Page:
Having thus described the invention, what is desired to be secured by a Letters Patent is:
In the accompanying drawings:
FIG. 1 is a side elevational view of the present call with a fragment of an attached tube in phantom lines;
FIG. 2 is a top plan view of FIG. 1;
FIG. 3 is a vertical sectional view taken along line 3--3 of FIG. 2;
FIG. 4 is a horizontal sectional view taken downwardly along line 4-4 of FIG. 1;
FIG. 5 is a vertical elevational view taken along line 5--5 of FIG. 1; and
FIG. 6 is a diagrammatic view of the inlet end of the tubular body of the call.
The present invention pertains generally to animal calls used by hunters and other outdoorsmen to attract game.
In the pursuit of large game, such as elk, it is highly advantageous to use a call to simulate the various sounds emitted by the animal. This is particularly so when hunting with a bow and stalking game for a short range kill. As elk and other large game animals make a wide array of sounds or calls, it is important that not only the simulation be a true one but that the hunter be able to render several different calls.
In the prior art is a call described in U.S. Pat. No. 4,764,145 which utilizes a tubular body having a chordally shaped closure at one end and a resonant membrane laterally offset from the closure to provide opposed, spaced apart, rigid and pliable edges past which air moves during call use. The resonant membrane and a medial plane of the call body define an obtuse included angle. The tube mouthpiece of the tubular body of the call is of circular configuration. Sounds simulating wildlife calls are achieved with the user using a hand to open and close the outlet end of the tubular call. U.S. Pat. No. 3,722,133 discloses a similar call but with the chordally shaped closure and the resonant membrane being coplanar. A sound absorbent member is located adjacent the outlet end of the call as a substitute for restricting the outlet end with the user's finger. U.S. Pat. Nos. 4,637,154 and 4,761,149 show calls with elastic vibratory bands stretched across an airway. U.S. Pat. No. 2,969,611 shows a call wherein an elastic membrane is confined across a cap defined air inlet. U.S. Pat. No. 2,256,925 shows a noisemaking device wherein a flap flexes to open and close against an annular ring to produce loud sounds.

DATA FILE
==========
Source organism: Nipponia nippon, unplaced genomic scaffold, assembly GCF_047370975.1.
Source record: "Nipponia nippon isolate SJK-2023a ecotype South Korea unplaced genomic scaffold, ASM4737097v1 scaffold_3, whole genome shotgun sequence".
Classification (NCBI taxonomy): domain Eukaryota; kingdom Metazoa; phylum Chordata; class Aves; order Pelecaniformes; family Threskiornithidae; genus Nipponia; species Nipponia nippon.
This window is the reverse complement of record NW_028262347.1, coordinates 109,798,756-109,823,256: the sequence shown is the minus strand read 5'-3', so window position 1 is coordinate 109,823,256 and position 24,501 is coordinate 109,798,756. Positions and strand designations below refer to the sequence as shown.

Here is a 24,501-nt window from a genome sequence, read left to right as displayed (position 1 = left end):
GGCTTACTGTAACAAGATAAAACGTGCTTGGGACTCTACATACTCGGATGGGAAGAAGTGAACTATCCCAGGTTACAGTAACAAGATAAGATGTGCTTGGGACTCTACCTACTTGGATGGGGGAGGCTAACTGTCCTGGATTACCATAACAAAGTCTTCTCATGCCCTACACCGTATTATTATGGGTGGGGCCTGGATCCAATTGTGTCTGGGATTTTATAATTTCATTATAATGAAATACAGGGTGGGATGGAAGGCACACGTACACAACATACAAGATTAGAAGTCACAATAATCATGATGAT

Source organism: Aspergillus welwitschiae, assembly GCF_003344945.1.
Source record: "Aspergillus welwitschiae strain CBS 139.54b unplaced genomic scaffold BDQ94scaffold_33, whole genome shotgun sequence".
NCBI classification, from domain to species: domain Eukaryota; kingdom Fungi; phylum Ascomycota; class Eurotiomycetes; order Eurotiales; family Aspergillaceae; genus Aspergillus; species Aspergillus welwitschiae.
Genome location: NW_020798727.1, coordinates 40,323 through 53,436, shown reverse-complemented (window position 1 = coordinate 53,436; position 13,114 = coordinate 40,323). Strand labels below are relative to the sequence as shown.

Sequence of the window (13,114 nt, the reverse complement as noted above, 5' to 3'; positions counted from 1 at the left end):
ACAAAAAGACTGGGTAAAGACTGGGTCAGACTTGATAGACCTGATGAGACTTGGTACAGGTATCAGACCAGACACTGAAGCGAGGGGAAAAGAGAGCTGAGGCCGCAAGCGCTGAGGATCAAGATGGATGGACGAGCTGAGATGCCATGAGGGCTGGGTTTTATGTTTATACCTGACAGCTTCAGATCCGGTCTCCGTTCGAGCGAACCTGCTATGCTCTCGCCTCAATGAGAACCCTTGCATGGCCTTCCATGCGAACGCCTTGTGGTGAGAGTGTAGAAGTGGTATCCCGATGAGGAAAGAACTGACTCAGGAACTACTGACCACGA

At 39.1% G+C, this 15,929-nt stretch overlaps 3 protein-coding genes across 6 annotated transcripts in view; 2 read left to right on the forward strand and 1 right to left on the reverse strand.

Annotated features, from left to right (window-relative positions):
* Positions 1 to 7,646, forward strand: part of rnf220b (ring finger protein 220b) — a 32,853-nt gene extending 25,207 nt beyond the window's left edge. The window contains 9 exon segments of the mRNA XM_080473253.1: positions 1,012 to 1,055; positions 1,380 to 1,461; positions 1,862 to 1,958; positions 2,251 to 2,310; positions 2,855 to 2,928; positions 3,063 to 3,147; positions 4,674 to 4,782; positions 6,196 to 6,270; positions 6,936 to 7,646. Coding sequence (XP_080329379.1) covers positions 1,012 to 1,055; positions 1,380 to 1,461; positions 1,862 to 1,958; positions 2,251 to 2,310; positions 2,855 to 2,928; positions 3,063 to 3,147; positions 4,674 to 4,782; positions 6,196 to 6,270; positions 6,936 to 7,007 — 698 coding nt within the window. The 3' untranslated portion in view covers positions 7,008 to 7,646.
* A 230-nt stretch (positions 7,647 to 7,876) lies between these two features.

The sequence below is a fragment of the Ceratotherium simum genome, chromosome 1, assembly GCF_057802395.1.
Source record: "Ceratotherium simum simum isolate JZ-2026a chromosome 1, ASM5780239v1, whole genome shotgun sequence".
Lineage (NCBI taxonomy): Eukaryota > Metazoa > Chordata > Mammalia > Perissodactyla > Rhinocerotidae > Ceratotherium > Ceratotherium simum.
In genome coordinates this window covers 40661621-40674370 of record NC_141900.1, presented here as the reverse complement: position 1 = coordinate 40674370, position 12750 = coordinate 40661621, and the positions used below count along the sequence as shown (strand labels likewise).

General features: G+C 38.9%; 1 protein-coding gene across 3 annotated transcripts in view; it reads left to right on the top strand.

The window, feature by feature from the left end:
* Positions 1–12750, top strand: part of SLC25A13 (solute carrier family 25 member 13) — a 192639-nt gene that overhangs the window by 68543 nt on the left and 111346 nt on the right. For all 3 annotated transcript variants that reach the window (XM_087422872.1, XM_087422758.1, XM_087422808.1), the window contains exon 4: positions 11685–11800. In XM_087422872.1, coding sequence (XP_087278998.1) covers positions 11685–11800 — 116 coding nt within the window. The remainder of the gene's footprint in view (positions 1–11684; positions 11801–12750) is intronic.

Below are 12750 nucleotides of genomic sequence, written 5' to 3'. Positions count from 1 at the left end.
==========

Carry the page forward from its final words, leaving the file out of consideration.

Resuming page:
The present invention is embodied in a game call wherein a membrane is superimposed on a membrane backing plate to partially close the inlet end of the call.
A tubular body of the call has a first or inlet end against which the lips are placed. A membrane partially overlies said inlet end with a ridge on the inlet end serving to assure proper positioning of the user's lower lip on the call. The backing plate at the inlet end of the call defines, along with the membrane, a space which permits unobstructed membrane movement during call use. The membrane is held in snug engagement with the inlet end of the call to close the above noted space by contact with the inlet end rim. A recessed segment of an inlet end rim receives the membrane backing plate which is held in place by the membrane. A baffle restricts airflow through the tubular body of the call while an adapter at the second or outlet end of the call serves to permit snap-on attachment of a sound absorbent tube to lower the pitch of certain calls.
Important objectives include the provision of an animal call having a resonant membrane overlying a membrane backing plate in a spaced apart manner to define an airspace therebetween; the provision of an animal call wherein a backing plate is in superimposed rested placement on the inlet end of the tubular call; the provision of an animal call wherein a resonant membrane and a backing plate cooperate to define a chamber within which the membrane vibrates with the plate and membrane having adjacent free edges; the provision of an animal call with a membrane and backing plate located at the inlet end of the call which is of oval shape with a baffle for desired airflow across the membrane; the provision of a call having an adapter at its outlet end for removable attachment of a sound absorbent tube to the call body.